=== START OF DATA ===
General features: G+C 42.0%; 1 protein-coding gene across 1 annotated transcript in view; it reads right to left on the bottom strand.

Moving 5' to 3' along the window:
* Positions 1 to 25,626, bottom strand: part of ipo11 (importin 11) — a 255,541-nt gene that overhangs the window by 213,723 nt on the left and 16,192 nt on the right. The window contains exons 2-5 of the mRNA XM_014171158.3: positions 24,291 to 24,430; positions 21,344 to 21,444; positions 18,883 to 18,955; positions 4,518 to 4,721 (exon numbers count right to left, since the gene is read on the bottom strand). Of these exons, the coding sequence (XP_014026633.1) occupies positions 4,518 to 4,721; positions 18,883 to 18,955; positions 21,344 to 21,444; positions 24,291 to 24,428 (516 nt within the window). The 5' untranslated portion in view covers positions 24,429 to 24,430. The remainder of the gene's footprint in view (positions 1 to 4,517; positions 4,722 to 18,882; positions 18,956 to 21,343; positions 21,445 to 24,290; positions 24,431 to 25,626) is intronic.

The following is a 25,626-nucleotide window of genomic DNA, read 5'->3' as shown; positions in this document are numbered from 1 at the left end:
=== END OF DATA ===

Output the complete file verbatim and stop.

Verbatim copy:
General features: G+C 42.0%; 1 protein-coding gene across 1 annotated transcript in view; it reads right to left on the bottom strand.

Moving 5' to 3' along the window:
* Positions 1 to 25,626, bottom strand: part of ipo11 (importin 11) — a 255,541-nt gene that overhangs the window by 213,723 nt on the left and 16,192 nt on the right. The window contains exons 2-5 of the mRNA XM_014171158.3: positions 24,291 to 24,430; positions 21,344 to 21,444; positions 18,883 to 18,955; positions 4,518 to 4,721 (exon numbers count right to left, since the gene is read on the bottom strand). Of these exons, the coding sequence (XP_014026633.1) occupies positions 4,518 to 4,721; positions 18,883 to 18,955; positions 21,344 to 21,444; positions 24,291 to 24,428 (516 nt within the window). The 5' untranslated portion in view covers positions 24,429 to 24,430. The remainder of the gene's footprint in view (positions 1 to 4,517; positions 4,722 to 18,882; positions 18,956 to 21,343; positions 21,445 to 24,290; positions 24,431 to 25,626) is intronic.

The following is a 25,626-nucleotide window of genomic DNA, read 5'->3' as shown; positions in this document are numbered from 1 at the left end: